We’ve all sat next to that guy
, the one who discusses ostensibly “private” information on his cell phone in a public space at a decibel level more commonly found on the average lawnmower.
When you’re that person’s captive—say, because you’re on a packed bus or train with no other available seats—you might even harbor fantasies of exacting some sort of well-deserved revenge.
Well, some people are getting revenge by publishing the details of their loudmouth neighbors’ “private conversations” to their Twitter feeds and other social networks.
Call it “vigilante tweeting.”
Let’s say I’m seated next to a loudmouth attorney on a bus one morning, and he won’t shut up about his latest case. As I’m still wiping the sleep from my eyes trying to have a quiet start to my morning, he’s shouting about his strategy to beat the defendant. I could punish the attorney’s lack of discretion by sending out a “vigilante tweet” containing the lawyer’s name and the details of the case he revealed on the phone.
To be clear, I haven’t done this before (although it’s tempting). But others have.
Rather famously, Peter Shankman, the founder of Help A Reporter Out, was on a train
a few years back when a man seated near him pulled out his cell phone and said, “Apologies in advance, I talk a lot.” Shankman sent a vigilante tweet telling his followers that he was going to live stream his seatmate’s entire conversation—and he did, using Yahoo! Live.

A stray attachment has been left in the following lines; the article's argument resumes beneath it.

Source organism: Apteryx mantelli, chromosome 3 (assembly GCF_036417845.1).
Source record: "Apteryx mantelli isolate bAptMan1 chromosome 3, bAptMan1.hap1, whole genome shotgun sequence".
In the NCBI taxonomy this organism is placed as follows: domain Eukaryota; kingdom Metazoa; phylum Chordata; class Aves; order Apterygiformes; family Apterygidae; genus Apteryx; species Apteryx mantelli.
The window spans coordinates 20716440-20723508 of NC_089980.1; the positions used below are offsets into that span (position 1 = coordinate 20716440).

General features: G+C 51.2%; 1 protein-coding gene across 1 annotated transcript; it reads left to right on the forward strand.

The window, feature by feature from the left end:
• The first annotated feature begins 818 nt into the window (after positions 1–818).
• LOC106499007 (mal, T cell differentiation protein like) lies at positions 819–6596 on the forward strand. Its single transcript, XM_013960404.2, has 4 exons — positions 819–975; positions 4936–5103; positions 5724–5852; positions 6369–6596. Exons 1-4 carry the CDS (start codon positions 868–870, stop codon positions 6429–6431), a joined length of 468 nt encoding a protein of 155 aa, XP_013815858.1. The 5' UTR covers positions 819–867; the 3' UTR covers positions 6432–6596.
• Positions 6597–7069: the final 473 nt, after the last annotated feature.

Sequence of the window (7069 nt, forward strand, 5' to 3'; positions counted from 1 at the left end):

Setting aside the legality or morality of making his seatmate the unwitting star of his own Internet show, it’s another instructive reminder of the dangers of speaking too loudly in public space.
This trend has a less invasive, milder form, as well. As an example, I follow a blogger named Eddie Scarry (@escarry
), who writes for the website Fishbowl DC
. He tweets a regular series called “Eavesdrop Café,” in which he goes to a local coffee shop, listens in on other people’s conversations, and tweets their quotes.
Scarry is more respectful than a true “vigilante tweeter,” since he says he would “never tweet out anything that would explicitly reveal the subject of my tweets.” Rather, he says, “It’s simply a type of voyeurism for my followers.” And, as one of his followers, I can tell you that his #EavesDropCafe
tweets are oddly compelling.
The bottom line? Remain aware of your surroundings and your volume. There may be someone within earshot who will capitalize on your obliviousness.
Brad Phillips is author of the new book The Media Training Bible: 101 Things You Absolutely, Positively Need to Know Before Your Next Interview. He blogs at Mr. Media Training, where this story first appeared.